K-12 Teaching and Learning From the UNC School of Education

Important Announcement about Online Courses and LEARN NC.

Important Message about LEARN NC

LEARN NC is evaluating its role in the current online education environment as it relates directly to the mission of UNC-Chapel Hill School of Education (UNC-CH SOE). We plan to look at our ability to facilitate the transmission of the best research coming out of UNC-CH SOE and other campus partners to support classroom teachers across North Carolina. We will begin by evaluating our existing faculty and student involvement with various NC public schools to determine what might be useful to share with you.

Don’t worry! The lesson plans, articles, and textbooks you use and love aren’t going away. They are simply being moved into the new LEARN NC Digital Archive. While we are moving away from a focus on publishing, we know it’s important that educators have access to these kinds of resources. These resources will be preserved on our website for the foreseeable future. That said, we’re directing our resources into our newest efforts, so we won’t be adding to the archive or updating its contents. This means that as the North Carolina Standard Course of Study changes in the future, we won’t be re-aligning resources. Our full-text and tag searches should make it possible for you to find exactly what you need, regardless of standards alignment.

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Related pages

  • Slavery across North Carolina: In this lesson, students read excerpts from slave narratives to gain an understanding of how slavery developed in each region of North Carolina and how regional differences created a variety of slave experiences.
  • The Roanoke Island Freedmen's Colony: During the Civil War, former slaves freed by the Union army and African Americans who escaped to Union lines were given a village on Roanoke Island.
  • A forced migration: The first Africans, brought to America through forced migration, came as indentured servants to Jamestown, Virginia, in 1619. Africans brought to the colonies in later years were bought and sold as slaves. At the time of the American Revolution, most of the enslaved people in North Carolina lived in the eastern part of the colony and the majority lived on large plantations, where their work was critical to the state’s cash crops and economy.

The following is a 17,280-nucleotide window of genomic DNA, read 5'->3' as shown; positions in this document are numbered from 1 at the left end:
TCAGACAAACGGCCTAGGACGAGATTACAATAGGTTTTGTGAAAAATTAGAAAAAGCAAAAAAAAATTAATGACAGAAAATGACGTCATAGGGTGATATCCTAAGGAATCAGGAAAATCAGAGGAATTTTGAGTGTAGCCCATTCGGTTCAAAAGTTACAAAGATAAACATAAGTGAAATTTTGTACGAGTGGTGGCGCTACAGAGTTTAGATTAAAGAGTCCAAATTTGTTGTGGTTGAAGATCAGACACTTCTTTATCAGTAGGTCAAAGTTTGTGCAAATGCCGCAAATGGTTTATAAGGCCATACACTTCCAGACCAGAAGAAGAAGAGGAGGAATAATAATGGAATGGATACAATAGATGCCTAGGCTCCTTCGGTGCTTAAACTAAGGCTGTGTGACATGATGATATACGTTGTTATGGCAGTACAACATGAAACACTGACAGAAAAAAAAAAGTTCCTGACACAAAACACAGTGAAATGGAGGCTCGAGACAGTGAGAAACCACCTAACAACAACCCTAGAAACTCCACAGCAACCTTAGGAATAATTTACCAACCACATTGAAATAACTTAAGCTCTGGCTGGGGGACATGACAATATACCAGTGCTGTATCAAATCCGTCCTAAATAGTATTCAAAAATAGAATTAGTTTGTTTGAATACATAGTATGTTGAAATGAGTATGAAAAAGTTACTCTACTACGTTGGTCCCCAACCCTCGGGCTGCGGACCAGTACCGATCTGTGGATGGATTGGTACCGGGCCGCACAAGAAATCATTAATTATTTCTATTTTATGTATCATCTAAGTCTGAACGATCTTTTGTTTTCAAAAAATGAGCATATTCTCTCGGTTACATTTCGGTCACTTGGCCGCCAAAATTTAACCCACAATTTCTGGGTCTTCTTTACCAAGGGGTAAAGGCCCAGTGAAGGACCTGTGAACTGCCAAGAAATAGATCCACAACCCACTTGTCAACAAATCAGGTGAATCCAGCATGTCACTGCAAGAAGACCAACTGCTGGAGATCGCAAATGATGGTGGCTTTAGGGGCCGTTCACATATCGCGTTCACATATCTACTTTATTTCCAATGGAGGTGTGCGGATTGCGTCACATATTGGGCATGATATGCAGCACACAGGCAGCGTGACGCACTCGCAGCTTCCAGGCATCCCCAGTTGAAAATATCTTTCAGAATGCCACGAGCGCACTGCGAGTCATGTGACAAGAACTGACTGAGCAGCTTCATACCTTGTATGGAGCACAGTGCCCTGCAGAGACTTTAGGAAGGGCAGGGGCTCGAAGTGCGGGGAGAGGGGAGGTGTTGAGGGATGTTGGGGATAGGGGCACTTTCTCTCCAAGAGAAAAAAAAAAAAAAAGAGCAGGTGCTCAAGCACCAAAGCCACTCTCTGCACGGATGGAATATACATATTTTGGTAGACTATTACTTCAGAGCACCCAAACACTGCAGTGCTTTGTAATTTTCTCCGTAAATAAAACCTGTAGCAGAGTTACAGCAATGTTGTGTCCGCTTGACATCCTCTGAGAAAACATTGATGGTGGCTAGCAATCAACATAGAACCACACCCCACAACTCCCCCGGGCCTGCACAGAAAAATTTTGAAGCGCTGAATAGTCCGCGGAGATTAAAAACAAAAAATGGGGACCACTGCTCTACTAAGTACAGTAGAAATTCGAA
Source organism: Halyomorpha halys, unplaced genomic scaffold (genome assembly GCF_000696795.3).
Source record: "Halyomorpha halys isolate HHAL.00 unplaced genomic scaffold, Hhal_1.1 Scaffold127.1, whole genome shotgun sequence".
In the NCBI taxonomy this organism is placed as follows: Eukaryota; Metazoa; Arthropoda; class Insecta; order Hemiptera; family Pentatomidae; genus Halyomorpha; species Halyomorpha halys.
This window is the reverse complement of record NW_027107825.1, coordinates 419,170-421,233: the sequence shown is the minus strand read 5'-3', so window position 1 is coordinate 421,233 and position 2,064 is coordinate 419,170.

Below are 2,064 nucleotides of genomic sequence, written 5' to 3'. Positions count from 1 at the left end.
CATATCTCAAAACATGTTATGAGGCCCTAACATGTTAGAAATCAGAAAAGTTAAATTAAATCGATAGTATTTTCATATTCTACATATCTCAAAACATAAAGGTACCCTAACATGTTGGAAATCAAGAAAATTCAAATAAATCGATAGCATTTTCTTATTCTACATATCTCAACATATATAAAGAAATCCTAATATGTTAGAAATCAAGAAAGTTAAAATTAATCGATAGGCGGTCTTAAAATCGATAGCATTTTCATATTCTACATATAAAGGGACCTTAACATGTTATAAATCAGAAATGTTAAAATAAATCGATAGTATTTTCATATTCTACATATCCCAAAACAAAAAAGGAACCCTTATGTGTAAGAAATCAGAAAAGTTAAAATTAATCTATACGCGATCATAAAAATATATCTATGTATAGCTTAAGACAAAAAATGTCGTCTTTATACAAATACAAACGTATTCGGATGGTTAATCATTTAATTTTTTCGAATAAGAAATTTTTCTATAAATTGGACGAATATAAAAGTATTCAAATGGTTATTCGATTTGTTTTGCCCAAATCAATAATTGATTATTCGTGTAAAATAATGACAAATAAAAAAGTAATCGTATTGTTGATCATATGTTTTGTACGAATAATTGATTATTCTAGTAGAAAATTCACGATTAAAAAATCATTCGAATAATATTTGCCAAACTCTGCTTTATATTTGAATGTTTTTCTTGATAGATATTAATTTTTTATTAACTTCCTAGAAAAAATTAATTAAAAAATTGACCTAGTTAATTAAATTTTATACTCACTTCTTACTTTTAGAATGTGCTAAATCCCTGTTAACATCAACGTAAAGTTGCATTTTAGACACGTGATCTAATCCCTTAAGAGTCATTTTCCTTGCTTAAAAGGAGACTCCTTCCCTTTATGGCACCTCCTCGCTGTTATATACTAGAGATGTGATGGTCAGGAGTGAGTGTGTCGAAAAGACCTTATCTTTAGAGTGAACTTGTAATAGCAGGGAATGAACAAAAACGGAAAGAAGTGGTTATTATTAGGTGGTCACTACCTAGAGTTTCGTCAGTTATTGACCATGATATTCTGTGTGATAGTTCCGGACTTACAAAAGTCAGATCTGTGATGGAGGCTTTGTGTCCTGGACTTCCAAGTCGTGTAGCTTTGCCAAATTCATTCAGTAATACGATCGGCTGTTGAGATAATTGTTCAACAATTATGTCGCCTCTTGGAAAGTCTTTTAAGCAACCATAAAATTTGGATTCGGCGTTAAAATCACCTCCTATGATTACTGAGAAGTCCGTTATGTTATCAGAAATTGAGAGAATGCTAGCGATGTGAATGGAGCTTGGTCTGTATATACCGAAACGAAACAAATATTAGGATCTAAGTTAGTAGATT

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The following resources and lesson plans have been provided by the University of North Carolina Libraries. To learn more about this topic, read the Slavery in North Carolina story from UNC Libraries.

Lesson plans

Slave narratives: A genre study by Dayna Durbin Gleaves
Grade 9 English Language Arts and Social Studies
In this lesson, students will read selected excerpts from slave narratives, determining common characteristics of the genre. Students will then write their own slave narratives as a slave from their region of North Carolina, researching for historical accuracy and incorporating elements of the slave narrative genre to demonstrate understanding.
Slavery across North Carolina by Dayna Durbin Gleaves
Grade 9 Social Studies
In this lesson, students read excerpts from slave narratives to gain an understanding of how slavery developed in each region of North Carolina and how regional differences created a variety of slave experiences.
Two perspectives on slavery: A comparison of personal narratives by Dayna Durbin Gleaves
Grades 9-12 English Language Arts and Social Studies
In this lesson, students will evaluate and critique authors’ perspectives. Students will read two first-person narratives and analyze how each text is influenced by its author’s cultural background.
Spirituals and the power of music in slave narratives by Dayna Durbin Gleaves
Grades 4-5 Music Education and Social Studies
In this lesson, students will read short excerpts from slave narratives describing the importance of music in the lives of slaves. Students will then learn about spirituals through listening to songs and discussing the value of music. This lesson could also work well as a collaborative unit with the music teacher.